9. Be Green – Reducing your environmental footprint is becoming more important than ever, especially for businesses that want a competitive edge.

10. Understand Your Business Better – Robust reporting tools and driver analytics allow you to truly understand how your fleet operates, which means you have all the information you need to make important business decisions.

Robert is owner of Boston Global Tracking. Helping many businesses by providing GPS tracking.

Your Vehicles and Liability

Why Buy Commercial Auto Insurance?

In most states, you’re required to have this type of auto insurance for your business. The coverage limits vary by state, but often equal the limits set for personal auto liability insurance.

Depending on the size and financial stability of your company, one serious accident caused by an employee in a work capacity can put your company in jeopardy―especially if there’s a lawsuit involved. Commercial insurance can help safeguard your business from this threat.

Even if you have a one-person business that involves the transportation of goods or people, you likely need the protection of commercial liability auto insurance.

How Much Liability Coverage is Enough?

That’s a question you should discuss with your insurance agent or company, or some other trusted source who is familiar with your business. However, many experts recommend you have at least $500,000 of liability coverage per vehicle.

Again, though, this varies with the nature of your business, your assets, and how easily your business can absorb losses. Keep in mind, though, insurance protection becomes relatively cheaper the higher it goes. In other words, a million dollar policy won’t be twice as expensive as a $500,000 policy.

And, you could purchase an umbrella policy―which is fairly inexpensive―for additional protection after your commercial auto policy leaves off.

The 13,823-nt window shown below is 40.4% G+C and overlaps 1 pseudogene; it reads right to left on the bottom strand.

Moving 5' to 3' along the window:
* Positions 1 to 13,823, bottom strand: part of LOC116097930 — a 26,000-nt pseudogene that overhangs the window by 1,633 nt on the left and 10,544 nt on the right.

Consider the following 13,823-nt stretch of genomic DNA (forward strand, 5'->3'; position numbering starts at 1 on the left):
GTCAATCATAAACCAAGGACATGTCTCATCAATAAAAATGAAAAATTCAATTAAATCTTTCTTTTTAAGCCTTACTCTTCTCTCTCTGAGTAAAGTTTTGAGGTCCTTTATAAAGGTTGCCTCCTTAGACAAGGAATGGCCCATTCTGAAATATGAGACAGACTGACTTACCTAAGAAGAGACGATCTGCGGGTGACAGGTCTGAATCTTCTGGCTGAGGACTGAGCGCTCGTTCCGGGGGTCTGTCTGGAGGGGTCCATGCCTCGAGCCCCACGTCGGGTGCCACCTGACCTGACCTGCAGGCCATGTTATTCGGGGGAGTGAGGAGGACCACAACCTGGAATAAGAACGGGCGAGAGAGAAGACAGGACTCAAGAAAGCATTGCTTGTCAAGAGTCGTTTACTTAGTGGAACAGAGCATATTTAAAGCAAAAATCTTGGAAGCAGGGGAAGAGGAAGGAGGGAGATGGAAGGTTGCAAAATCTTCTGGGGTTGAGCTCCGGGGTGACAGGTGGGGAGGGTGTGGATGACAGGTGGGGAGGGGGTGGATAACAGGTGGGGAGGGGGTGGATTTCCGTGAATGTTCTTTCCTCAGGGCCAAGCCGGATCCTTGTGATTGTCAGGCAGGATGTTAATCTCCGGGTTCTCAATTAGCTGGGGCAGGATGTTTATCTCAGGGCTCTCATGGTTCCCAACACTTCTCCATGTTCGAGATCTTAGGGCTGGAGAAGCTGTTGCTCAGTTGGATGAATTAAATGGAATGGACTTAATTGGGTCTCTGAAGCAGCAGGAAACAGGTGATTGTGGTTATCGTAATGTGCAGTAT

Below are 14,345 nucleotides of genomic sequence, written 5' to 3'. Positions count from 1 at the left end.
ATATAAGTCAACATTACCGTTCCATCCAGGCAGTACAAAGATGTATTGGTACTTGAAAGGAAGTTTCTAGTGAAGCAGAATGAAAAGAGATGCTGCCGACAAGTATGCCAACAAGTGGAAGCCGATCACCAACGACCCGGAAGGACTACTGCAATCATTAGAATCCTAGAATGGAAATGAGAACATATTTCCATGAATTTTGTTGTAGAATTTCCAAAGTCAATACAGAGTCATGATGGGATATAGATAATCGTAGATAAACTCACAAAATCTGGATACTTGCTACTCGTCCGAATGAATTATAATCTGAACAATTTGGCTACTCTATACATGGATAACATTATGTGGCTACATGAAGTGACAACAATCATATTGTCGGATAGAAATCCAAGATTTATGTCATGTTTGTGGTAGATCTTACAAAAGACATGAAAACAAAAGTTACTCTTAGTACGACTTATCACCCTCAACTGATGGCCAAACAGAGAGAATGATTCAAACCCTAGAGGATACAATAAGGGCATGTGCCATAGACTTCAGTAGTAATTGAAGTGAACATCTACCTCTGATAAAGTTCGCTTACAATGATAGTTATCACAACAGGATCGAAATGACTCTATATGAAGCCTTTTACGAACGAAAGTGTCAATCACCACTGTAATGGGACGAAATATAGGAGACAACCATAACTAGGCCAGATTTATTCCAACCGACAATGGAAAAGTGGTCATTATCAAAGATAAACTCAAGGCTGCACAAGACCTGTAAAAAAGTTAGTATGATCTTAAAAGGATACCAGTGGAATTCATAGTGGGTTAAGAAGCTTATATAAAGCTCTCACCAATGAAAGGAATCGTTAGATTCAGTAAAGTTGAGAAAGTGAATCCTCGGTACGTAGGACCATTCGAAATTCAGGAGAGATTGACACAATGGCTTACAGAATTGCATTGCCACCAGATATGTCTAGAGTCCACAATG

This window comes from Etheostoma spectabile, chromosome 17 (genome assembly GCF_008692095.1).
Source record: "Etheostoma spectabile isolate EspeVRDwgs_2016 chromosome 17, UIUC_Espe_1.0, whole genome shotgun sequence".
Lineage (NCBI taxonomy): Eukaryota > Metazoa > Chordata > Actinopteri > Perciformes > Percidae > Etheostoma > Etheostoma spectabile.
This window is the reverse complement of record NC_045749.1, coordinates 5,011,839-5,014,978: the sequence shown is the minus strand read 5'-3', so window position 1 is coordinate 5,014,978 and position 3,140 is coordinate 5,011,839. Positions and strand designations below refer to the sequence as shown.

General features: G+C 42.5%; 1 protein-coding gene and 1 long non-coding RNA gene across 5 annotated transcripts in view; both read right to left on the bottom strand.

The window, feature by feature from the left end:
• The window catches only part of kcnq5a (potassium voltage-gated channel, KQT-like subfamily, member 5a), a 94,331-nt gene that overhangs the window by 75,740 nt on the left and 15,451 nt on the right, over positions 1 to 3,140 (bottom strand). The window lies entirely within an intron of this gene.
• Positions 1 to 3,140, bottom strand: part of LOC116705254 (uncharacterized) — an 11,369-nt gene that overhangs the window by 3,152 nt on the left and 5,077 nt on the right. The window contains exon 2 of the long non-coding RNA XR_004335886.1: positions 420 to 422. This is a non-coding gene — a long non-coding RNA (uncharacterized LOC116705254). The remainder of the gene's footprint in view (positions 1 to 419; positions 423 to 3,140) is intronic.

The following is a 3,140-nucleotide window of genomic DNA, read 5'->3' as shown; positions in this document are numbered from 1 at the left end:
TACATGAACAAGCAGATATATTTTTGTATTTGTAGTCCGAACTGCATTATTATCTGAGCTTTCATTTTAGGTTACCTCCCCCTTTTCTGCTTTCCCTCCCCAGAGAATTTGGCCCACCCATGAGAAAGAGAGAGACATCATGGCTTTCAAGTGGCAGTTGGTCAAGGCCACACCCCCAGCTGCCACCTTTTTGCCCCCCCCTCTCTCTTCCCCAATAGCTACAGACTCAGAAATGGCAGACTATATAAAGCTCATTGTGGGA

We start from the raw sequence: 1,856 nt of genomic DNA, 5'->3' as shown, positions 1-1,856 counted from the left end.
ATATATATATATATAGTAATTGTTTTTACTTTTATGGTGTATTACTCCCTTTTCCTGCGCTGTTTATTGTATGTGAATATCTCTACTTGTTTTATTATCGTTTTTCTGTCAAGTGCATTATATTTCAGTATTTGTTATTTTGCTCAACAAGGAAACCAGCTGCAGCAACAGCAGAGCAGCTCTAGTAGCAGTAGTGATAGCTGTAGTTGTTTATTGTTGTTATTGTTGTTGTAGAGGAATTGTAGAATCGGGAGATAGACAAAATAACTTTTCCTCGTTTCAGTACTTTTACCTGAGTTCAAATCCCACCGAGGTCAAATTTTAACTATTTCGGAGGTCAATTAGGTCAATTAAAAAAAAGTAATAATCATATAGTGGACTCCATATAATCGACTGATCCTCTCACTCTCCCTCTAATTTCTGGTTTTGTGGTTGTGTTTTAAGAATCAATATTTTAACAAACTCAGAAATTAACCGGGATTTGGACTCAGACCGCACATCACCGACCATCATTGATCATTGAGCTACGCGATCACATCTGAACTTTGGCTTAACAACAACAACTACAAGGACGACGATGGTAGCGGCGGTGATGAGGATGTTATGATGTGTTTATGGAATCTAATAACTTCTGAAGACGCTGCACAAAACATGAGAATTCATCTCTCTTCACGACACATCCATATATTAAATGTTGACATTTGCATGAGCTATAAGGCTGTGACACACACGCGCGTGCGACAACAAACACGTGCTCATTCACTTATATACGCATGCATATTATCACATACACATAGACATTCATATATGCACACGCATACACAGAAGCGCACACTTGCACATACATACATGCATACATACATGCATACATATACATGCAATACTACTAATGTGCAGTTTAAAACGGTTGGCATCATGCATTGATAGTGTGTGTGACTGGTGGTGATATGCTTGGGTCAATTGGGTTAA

Do You Need Business Auto Insurance?

This matter should be discussed with an insurance agent or a financial professional with experience in this area.

But, if you answer “yes” to the following two questions, you likely should have commercial car insurance:

  1. Do I derive income from this business?
  2. Do I frequently use my car in association with this business?

Commercial car insurance can apply to a diverse group of professions, including:

  • Plumbers
  • Landscapers
  • Couriers
  • Delivery (pizza, flowers, etc.)
  • Electricians
  • Salespeople
  • Realtors
  • Truckers
  • Tow operators

Just because your profession isn’t listed doesn’t mean you can avoid business car insurance.

Do you work for a company as an employee or independent contractor, and use your vehicle or a company-owned vehicle to perform your job? Check with the company to see if you’re covered by their auto insurance policy, and to what extent. You may need your own commercial auto policy to safeguard yourself while on the job.

When Does Employer Liability Arise?

There are two main ways that an employer can be held liable for a car accident caused by an employee: negligence on the part of the employer and vicarious liability.

Employer Negligence